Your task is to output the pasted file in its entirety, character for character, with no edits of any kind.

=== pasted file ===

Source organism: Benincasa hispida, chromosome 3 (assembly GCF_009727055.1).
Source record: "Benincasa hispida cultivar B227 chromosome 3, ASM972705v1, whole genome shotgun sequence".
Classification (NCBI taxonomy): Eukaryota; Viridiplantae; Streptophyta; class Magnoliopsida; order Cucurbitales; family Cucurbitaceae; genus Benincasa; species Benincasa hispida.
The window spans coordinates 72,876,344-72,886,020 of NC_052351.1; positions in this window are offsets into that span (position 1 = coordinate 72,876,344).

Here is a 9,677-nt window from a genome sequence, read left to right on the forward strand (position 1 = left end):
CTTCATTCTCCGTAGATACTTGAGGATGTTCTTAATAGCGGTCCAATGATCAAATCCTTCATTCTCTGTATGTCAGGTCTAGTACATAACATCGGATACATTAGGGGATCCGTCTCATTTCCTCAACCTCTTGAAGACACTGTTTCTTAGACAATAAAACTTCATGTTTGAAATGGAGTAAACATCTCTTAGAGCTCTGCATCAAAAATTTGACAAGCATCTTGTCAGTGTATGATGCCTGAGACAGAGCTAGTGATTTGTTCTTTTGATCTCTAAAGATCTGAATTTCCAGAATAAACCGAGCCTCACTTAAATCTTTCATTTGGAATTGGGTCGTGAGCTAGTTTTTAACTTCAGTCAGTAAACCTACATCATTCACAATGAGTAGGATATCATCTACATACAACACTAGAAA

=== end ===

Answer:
Source organism: Benincasa hispida, chromosome 3 (assembly GCF_009727055.1).
Source record: "Benincasa hispida cultivar B227 chromosome 3, ASM972705v1, whole genome shotgun sequence".
Classification (NCBI taxonomy): Eukaryota; Viridiplantae; Streptophyta; class Magnoliopsida; order Cucurbitales; family Cucurbitaceae; genus Benincasa; species Benincasa hispida.
The window spans coordinates 72,876,344-72,886,020 of NC_052351.1; positions in this window are offsets into that span (position 1 = coordinate 72,876,344).

Here is a 9,677-nt window from a genome sequence, read left to right on the forward strand (position 1 = left end):
CTTCATTCTCCGTAGATACTTGAGGATGTTCTTAATAGCGGTCCAATGATCAAATCCTTCATTCTCTGTATGTCAGGTCTAGTACATAACATCGGATACATTAGGGGATCCGTCTCATTTCCTCAACCTCTTGAAGACACTGTTTCTTAGACAATAAAACTTCATGTTTGAAATGGAGTAAACATCTCTTAGAGCTCTGCATCAAAAATTTGACAAGCATCTTGTCAGTGTATGATGCCTGAGACAGAGCTAGTGATTTGTTCTTTTGATCTCTAAAGATCTGAATTTCCAGAATAAACCGAGCCTCACTTAAATCTTTCATTTGGAATTGGGTCGTGAGCTAGTTTTTAACTTCAGTCAGTAAACCTACATCATTCACAATGAGTAGGATATCATCTACATACAACACTAGAAA